Contribution of mycorrhizal hyphae to the uptake of metal cations by cucumber plants at two levels of phosphorus supply.
Mycorrhizal fungus colonization of roots may modify plant metal acquisition and tolerance. In the present study, the contribution of the extraradical mycelium of an arbuscular mycorrhizal (AM) fungus, Glomus mosseae (BEG 107), to the uptake of metal cations (Cu, Zn, Cd and Ni) by cucumber (Cucumis sativus) plants was determined. The influence of the amount of P supplied to the hyphae on the acquisition and partitioning of metal cations in the mycorrhizal plants was also investigated. Pots with three compartments were used to separate root and root-free hyphal growing zones. The shoot concentration of Cd and Ni was decreased in mycorrhizal plants compared to non-mycorrhizal plants. In contrast, shoot Zn and Cu concentrations were increased in mycorrhizal plants. High P supply to hyphae resulted in decreased root Cu concentrations and shoot Cd and Ni concentrations in mycorrhizal plants. These results confirm that some elements required for plant growth (P, Zn, Cu) are taken up by mycorrhizal hyphae and are then transported to the plants. Conversely, Cd and Ni were transported in much smaller amounts by hyphae to the plant, so that arbuscular mycorrhizal fungus colonization could partly protect plants from toxic effects of these elements. Selective uptake and transport of plant essential elements over non-essential elements by AM hyphae, increased growth of mycorrhizal plants, and metal accumulation in the root may all contribute to the successful growth of mycorrhizal plants on metal-rich substrates. These effects are stimulated when hyphae can access sufficient P in soil.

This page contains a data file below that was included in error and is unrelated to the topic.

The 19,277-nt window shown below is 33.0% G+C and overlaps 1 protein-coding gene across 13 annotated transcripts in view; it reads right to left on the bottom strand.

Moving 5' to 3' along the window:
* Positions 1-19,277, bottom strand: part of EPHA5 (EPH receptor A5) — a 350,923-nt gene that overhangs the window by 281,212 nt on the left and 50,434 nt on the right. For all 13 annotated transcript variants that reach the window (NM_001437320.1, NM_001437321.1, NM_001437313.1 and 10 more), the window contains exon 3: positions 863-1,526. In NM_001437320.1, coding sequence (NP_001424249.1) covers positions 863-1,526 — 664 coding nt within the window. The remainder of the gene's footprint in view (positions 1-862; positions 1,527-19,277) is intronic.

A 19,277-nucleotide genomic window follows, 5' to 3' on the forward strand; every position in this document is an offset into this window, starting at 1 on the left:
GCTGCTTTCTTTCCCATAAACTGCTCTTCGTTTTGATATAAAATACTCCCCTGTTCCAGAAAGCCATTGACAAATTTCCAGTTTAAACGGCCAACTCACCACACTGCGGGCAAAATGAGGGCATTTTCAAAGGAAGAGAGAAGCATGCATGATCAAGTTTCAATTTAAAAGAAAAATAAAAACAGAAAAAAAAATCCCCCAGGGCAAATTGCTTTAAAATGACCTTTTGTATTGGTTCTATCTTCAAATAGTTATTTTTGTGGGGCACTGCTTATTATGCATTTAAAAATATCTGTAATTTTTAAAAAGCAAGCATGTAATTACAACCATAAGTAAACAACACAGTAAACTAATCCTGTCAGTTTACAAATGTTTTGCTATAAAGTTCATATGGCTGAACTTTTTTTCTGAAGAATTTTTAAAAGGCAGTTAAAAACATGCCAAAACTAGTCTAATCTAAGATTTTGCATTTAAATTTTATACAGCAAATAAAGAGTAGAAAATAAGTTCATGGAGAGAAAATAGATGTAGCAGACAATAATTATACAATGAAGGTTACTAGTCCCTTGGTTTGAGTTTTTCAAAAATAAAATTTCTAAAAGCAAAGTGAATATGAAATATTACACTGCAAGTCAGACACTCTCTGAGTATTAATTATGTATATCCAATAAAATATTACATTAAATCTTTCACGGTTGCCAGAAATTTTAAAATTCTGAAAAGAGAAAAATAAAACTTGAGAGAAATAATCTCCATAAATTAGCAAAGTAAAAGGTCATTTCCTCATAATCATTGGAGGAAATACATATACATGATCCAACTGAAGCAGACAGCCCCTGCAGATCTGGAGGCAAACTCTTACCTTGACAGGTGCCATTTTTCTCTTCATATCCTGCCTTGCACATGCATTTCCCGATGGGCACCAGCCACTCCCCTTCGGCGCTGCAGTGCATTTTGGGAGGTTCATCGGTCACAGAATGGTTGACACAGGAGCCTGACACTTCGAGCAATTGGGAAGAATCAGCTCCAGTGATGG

Lee, Y.J.; George, E. 2005. Contribution of mycorrhizal hyphae to the uptake of metal cations by cucumber plants at two levels of phosphorus supply. Plant Soil 278 (1-2), 361-370.